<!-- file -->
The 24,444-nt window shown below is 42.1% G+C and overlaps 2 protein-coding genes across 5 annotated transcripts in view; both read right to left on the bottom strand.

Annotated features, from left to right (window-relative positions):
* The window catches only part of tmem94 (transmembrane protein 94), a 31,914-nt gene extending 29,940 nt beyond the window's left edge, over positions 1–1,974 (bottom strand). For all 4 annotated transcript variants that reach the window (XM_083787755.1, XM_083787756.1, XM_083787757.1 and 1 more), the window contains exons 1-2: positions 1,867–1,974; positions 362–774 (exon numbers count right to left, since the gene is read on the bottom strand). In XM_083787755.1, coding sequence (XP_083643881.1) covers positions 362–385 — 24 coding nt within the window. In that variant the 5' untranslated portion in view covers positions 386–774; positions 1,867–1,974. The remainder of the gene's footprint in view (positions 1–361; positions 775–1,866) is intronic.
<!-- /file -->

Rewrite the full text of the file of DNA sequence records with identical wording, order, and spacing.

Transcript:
The 24,444-nt window shown below is 42.1% G+C and overlaps 2 protein-coding genes across 5 annotated transcripts in view; both read right to left on the bottom strand.

Annotated features, from left to right (window-relative positions):
* The window catches only part of tmem94 (transmembrane protein 94), a 31,914-nt gene extending 29,940 nt beyond the window's left edge, over positions 1–1,974 (bottom strand). For all 4 annotated transcript variants that reach the window (XM_083787755.1, XM_083787756.1, XM_083787757.1 and 1 more), the window contains exons 1-2: positions 1,867–1,974; positions 362–774 (exon numbers count right to left, since the gene is read on the bottom strand). In XM_083787755.1, coding sequence (XP_083643881.1) covers positions 362–385 — 24 coding nt within the window. In that variant the 5' untranslated portion in view covers positions 386–774; positions 1,867–1,974. The remainder of the gene's footprint in view (positions 1–361; positions 775–1,866) is intronic.